Scam callers targeted people in the Durham area on Wednesday claiming that their bank accounts had been compromised.
The fraudsters, who claimed to be police officers, told the victims that in order to secure their accounts they needed to withdraw £5,000.
They also claimed that they needed to buy something of high value to hand to a courier who was working with the police to safeguard their accounts.
Detective Constable Sarah Douglas, from Durham CID, said: “Fraudsters who take part in this type of criminal activity will often pick out the most vulnerable members of society, so we are urging people to be vigilant and warn their friends and family, especially in the run up to Christmas.
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“They often use well-rehearsed stories to gain their victims trust and can often seem very genuine.
“We want to remind people that genuine police or bank staff would never ask you to withdraw or transfer cash from your account.
“Thankfully in this case, the victims did not hand over any money or assets over to the conmen but this could very easily have had a different outcome.”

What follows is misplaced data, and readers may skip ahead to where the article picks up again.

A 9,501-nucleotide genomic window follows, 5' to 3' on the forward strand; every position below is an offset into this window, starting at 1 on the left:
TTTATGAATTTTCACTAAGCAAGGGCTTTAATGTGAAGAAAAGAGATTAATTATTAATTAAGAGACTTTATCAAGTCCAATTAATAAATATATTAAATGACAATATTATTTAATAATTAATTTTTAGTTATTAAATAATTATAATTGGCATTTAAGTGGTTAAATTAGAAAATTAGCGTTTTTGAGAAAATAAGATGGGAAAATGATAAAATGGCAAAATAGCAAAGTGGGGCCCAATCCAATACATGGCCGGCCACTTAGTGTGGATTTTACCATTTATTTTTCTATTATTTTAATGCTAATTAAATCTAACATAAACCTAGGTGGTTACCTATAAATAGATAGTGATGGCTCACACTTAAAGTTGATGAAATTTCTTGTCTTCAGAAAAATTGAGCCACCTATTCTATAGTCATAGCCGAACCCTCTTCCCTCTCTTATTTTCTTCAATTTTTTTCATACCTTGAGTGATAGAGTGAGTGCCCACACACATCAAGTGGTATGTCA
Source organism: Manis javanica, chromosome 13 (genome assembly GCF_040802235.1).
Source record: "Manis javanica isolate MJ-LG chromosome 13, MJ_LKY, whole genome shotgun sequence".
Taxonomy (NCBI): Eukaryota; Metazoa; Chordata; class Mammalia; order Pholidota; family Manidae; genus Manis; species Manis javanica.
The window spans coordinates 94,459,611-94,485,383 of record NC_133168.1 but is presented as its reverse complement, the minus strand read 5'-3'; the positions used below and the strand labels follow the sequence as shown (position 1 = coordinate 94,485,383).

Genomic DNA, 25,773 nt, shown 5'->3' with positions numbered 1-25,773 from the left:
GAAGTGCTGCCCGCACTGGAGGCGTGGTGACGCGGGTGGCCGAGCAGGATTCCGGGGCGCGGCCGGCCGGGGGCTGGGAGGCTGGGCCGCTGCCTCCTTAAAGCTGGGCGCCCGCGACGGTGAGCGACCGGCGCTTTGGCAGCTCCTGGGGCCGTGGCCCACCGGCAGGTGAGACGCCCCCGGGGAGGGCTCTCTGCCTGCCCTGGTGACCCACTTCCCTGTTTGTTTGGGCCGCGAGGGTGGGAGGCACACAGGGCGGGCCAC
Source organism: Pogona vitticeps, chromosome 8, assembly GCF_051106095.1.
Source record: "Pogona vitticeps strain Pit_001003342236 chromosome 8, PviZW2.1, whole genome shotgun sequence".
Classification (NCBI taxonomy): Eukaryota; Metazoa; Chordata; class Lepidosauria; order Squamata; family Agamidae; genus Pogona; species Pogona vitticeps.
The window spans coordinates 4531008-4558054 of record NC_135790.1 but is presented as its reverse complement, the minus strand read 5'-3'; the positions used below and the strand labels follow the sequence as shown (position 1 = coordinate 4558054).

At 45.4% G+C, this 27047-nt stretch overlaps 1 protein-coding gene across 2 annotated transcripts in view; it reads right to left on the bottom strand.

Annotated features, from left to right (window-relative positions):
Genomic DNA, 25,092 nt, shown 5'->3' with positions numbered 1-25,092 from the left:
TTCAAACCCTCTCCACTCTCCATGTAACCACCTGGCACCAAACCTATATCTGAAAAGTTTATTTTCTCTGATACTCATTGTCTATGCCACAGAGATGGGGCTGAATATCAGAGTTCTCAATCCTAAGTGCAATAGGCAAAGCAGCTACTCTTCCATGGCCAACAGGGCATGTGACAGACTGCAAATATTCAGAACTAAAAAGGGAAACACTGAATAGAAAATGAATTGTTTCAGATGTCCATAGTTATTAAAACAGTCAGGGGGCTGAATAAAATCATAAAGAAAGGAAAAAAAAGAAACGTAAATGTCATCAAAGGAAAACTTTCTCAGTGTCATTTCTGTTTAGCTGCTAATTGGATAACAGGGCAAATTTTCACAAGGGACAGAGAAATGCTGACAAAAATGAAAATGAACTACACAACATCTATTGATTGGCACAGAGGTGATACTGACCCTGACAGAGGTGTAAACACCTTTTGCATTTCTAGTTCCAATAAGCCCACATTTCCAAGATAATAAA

Police have issued the following advice on how to avoid falling victim to scammers:
• The police will never ask you to become part of an undercover investigation or for you to withdraw cash and hand it to them for safe-keeping.
• Be wary of any calls, texts or emails purporting to be from the police asking for your personal or financial details, or for you to transfer money.
• If you are approached, or feel something is suspicious, hang up the phone and don’t reply. Then report it to Action Fraud and your bank on their advertised number.
• The telephone is a key route into the homes and lives of fraud victims. If you receive an unsolicited call, then hang up and take five minutes to verify the call via trusted means.
• If you have suspicions or would like to report fraudulent activity, contact police on 101, or call Action Fraud on 0300 123 2040.